It would help if commenters who claim that Marxy is wrong viz: adoption of fashion trends from Korea could actually provide like 3 (not a lot) concrete examples. Popping in and out and saying “this is just wrong” over and over again from a couple of people is weird. Heres a format:

    Fashion Trend,
    Period,
    Mode of Transfer,
    Evidence it was adopted on any significant scale in Japan.

    Cuz most of my Japanese friends tell me they dont find Koreans sufficiently fashionable, so I tend to agree more with Marxy here, lacking any concrete evidence.

  58. W. David MARX Says:

    Plus the comment above seems to be focusing on high-fashion which is not really the sphere of this lenses-glasses trend. High-fashion has an indirect influence on gyaru/cutie fashion but by no means a strong direct one.

    I would also guess that Korean and Japanese high-fashion are influenced by the same global high-fashion trends rather than by each other.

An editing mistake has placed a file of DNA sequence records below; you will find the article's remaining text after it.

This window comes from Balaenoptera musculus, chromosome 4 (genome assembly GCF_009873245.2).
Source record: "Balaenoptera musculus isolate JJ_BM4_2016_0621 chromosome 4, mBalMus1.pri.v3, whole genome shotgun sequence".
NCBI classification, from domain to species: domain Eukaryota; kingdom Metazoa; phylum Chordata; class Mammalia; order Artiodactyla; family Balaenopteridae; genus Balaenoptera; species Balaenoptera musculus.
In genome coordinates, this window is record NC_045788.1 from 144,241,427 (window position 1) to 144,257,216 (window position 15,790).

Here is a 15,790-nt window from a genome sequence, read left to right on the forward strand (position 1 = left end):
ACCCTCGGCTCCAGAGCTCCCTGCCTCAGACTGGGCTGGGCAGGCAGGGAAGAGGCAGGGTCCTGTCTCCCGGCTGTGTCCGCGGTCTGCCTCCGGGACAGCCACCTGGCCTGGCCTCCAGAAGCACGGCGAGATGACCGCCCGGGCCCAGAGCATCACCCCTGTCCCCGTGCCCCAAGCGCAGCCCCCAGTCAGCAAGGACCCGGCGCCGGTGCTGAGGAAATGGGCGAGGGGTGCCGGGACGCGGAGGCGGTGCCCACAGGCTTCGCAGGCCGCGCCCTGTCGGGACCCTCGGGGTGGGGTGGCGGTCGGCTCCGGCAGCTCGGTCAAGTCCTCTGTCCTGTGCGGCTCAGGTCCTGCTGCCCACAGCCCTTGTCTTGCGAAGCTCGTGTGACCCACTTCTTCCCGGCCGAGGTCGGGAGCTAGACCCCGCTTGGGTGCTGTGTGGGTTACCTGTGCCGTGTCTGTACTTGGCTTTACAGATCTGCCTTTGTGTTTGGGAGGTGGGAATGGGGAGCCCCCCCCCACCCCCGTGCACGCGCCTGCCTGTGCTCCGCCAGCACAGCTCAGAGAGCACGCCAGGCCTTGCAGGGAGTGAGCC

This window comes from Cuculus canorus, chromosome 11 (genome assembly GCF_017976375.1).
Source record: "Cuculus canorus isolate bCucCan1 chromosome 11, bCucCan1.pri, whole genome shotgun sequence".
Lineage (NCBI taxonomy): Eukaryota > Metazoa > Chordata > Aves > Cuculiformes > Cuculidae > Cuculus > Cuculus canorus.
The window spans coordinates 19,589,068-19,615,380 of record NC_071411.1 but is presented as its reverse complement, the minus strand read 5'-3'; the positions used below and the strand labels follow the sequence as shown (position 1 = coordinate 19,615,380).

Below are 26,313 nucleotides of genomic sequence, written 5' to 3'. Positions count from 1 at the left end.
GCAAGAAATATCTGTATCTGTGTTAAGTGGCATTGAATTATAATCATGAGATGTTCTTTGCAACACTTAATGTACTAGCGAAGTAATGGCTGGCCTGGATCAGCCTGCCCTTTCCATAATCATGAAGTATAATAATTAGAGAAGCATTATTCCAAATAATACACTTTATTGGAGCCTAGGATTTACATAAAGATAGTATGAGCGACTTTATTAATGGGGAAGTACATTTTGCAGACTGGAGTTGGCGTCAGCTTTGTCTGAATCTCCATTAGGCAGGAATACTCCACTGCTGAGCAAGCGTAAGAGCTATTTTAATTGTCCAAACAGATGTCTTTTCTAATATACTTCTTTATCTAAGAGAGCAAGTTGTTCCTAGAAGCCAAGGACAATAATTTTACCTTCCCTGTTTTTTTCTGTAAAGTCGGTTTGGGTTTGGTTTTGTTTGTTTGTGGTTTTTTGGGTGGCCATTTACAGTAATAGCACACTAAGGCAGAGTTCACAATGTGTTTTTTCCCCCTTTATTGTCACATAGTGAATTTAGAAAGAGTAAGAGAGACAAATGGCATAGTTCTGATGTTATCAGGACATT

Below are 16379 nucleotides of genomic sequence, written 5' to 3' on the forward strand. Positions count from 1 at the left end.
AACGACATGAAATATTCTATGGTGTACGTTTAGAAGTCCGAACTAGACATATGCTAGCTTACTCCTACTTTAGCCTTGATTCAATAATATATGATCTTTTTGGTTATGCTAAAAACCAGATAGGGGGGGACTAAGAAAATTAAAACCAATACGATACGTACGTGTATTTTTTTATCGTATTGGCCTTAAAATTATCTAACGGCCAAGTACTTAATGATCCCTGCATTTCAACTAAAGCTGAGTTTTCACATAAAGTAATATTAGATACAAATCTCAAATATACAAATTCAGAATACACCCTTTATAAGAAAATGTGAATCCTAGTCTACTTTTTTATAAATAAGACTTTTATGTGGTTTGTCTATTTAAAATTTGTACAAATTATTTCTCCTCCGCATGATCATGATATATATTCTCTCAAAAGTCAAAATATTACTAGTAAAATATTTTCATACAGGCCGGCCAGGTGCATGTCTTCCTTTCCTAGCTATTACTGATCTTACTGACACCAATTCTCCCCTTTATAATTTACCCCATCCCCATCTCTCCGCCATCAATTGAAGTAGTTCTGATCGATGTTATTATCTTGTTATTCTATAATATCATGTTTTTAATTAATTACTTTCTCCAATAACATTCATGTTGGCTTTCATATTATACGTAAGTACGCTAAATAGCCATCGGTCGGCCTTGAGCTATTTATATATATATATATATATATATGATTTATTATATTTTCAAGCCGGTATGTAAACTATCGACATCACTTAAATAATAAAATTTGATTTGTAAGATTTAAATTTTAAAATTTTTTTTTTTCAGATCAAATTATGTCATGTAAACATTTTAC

59. M-Bone Says:

    In a discussion like this, I think that it is especially important, if claims about Korean origins of Japanese trends are to be made, to establish that both are not simply influenced by a Euro-American trend or that the Japanese trend is not simply a revival of an earlier one. There have been several reinterpretations of the 80s since that decade – was there something so distinct about the Korean trend that Japanese fashion elements can be traced directly to it?

    And how does one really prove these kinds of things anyway? Japan has so many fashion magazines that it seems difficult to say whether something that showed up in Korea in month X and a Japanese mainstream magazine in month X+6 wouldn’t have been in a minor magazine in Japan in month X-6.

    I’ve seen plenty of assertions that manhwa are having a big impact on this or that popular manga, but it normally turns out that there is simply a common ancestor in Japan (Kamui, Akira, etc.).